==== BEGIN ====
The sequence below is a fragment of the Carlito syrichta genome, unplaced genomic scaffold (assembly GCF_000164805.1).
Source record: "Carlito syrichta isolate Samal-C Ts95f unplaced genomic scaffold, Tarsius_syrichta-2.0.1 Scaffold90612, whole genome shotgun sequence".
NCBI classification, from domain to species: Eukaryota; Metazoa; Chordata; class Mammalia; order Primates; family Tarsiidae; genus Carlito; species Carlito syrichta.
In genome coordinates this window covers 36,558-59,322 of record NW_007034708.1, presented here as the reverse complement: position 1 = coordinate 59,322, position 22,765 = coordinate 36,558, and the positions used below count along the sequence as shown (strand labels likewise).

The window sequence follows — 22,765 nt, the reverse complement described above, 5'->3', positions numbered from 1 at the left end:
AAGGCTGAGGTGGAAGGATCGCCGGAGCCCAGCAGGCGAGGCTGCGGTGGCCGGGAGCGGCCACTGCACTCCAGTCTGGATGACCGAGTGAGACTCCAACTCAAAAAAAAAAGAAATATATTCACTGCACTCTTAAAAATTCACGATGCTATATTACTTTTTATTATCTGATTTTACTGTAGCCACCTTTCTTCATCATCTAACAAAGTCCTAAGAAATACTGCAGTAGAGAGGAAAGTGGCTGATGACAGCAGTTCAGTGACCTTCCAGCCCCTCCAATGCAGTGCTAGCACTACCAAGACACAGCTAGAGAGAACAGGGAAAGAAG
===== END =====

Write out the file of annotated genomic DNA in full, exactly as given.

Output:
The sequence below is a fragment of the Carlito syrichta genome, unplaced genomic scaffold (assembly GCF_000164805.1).
Source record: "Carlito syrichta isolate Samal-C Ts95f unplaced genomic scaffold, Tarsius_syrichta-2.0.1 Scaffold90612, whole genome shotgun sequence".
NCBI classification, from domain to species: Eukaryota; Metazoa; Chordata; class Mammalia; order Primates; family Tarsiidae; genus Carlito; species Carlito syrichta.
In genome coordinates this window covers 36,558-59,322 of record NW_007034708.1, presented here as the reverse complement: position 1 = coordinate 59,322, position 22,765 = coordinate 36,558, and the positions used below count along the sequence as shown (strand labels likewise).

The window sequence follows — 22,765 nt, the reverse complement described above, 5'->3', positions numbered from 1 at the left end:
AAGGCTGAGGTGGAAGGATCGCCGGAGCCCAGCAGGCGAGGCTGCGGTGGCCGGGAGCGGCCACTGCACTCCAGTCTGGATGACCGAGTGAGACTCCAACTCAAAAAAAAAAGAAATATATTCACTGCACTCTTAAAAATTCACGATGCTATATTACTTTTTATTATCTGATTTTACTGTAGCCACCTTTCTTCATCATCTAACAAAGTCCTAAGAAATACTGCAGTAGAGAGGAAAGTGGCTGATGACAGCAGTTCAGTGACCTTCCAGCCCCTCCAATGCAGTGCTAGCACTACCAAGACACAGCTAGAGAGAACAGGGAAAGAAG